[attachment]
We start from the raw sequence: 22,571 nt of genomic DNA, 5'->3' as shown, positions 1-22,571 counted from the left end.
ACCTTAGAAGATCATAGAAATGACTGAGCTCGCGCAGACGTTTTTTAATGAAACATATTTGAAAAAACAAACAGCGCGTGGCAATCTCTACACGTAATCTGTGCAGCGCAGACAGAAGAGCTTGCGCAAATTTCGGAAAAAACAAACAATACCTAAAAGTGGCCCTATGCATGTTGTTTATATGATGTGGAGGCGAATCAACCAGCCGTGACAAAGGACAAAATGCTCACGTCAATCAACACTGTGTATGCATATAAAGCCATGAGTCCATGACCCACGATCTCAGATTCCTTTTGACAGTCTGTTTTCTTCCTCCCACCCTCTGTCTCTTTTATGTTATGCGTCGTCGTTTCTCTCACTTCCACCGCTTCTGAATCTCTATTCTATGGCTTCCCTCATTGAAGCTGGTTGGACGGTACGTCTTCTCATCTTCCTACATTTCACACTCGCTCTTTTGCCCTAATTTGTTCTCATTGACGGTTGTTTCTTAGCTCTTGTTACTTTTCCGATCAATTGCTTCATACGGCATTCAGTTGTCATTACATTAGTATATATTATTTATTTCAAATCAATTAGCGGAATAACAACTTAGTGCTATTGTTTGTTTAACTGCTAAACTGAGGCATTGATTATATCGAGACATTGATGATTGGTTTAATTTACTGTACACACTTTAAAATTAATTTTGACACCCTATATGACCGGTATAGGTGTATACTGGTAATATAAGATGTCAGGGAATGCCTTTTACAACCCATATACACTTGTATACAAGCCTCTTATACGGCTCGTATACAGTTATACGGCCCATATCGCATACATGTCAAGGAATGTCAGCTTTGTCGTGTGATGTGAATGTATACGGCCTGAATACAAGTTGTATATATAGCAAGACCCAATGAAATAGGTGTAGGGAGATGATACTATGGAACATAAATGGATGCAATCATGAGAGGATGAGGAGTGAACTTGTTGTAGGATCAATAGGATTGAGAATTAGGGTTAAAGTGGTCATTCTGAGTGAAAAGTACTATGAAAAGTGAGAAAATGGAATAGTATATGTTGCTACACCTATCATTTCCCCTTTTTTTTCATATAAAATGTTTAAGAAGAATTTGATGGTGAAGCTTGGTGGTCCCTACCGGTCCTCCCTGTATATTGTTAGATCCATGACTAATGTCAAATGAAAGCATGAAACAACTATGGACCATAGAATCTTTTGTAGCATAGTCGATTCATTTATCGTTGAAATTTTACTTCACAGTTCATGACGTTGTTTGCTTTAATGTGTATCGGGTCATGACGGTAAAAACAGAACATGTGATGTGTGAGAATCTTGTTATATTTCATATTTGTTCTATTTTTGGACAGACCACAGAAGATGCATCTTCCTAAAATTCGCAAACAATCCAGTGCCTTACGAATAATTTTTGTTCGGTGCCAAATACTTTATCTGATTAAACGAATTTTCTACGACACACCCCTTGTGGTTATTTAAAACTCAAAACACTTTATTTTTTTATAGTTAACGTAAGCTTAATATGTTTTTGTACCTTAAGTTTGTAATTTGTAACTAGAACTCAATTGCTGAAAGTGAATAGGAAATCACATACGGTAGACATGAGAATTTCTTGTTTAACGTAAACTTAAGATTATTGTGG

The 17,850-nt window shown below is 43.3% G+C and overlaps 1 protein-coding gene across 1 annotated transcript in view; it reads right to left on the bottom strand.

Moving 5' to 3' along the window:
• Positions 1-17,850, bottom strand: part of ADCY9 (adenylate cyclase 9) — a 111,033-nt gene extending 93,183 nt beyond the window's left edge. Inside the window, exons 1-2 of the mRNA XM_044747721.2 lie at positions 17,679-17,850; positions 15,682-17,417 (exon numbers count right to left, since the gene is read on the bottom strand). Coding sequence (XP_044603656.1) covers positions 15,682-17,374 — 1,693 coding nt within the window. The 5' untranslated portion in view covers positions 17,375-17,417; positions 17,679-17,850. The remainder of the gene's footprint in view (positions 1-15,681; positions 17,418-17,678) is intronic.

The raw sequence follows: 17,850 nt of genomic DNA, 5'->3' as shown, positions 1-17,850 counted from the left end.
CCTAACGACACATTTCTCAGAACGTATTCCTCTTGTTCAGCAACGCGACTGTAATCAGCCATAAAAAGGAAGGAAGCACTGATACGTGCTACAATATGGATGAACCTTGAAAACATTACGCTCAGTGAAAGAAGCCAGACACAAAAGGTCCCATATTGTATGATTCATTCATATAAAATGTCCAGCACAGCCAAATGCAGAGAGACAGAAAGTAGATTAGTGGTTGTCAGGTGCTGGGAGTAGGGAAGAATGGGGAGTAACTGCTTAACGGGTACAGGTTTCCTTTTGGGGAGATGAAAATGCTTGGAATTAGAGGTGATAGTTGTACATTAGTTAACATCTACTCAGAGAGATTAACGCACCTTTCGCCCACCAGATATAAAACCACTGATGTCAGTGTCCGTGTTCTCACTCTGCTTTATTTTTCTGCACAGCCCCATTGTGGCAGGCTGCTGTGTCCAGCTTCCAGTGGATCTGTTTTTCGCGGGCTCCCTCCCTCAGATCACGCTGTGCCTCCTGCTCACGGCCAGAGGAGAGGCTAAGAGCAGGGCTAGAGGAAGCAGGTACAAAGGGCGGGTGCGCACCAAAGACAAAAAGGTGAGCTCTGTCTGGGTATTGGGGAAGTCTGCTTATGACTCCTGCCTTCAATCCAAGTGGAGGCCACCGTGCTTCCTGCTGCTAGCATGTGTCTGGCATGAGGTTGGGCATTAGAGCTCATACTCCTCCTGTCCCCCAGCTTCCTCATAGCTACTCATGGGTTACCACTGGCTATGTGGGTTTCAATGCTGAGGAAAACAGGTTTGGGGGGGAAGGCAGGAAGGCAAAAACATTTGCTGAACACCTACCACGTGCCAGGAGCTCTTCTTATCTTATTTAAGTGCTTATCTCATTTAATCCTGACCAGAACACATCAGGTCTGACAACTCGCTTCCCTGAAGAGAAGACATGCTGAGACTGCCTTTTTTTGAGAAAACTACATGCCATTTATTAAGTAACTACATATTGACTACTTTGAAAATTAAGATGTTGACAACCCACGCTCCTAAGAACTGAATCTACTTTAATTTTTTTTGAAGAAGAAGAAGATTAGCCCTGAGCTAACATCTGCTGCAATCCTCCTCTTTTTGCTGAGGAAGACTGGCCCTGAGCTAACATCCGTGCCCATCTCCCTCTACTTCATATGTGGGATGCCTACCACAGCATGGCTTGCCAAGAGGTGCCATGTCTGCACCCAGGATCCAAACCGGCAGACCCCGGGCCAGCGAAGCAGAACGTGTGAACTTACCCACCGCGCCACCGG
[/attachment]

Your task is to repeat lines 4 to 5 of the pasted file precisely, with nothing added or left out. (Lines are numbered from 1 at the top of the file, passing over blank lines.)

Moving 5' to 3' along the window:
• Positions 1-17,850, bottom strand: part of ADCY9 (adenylate cyclase 9) — a 111,033-nt gene extending 93,183 nt beyond the window's left edge. Inside the window, exons 1-2 of the mRNA XM_044747721.2 lie at positions 17,679-17,850; positions 15,682-17,417 (exon numbers count right to left, since the gene is read on the bottom strand). Coding sequence (XP_044603656.1) covers positions 15,682-17,374 — 1,693 coding nt within the window. The 5' untranslated portion in view covers positions 17,375-17,417; positions 17,679-17,850. The remainder of the gene's footprint in view (positions 1-15,681; positions 17,418-17,678) is intronic.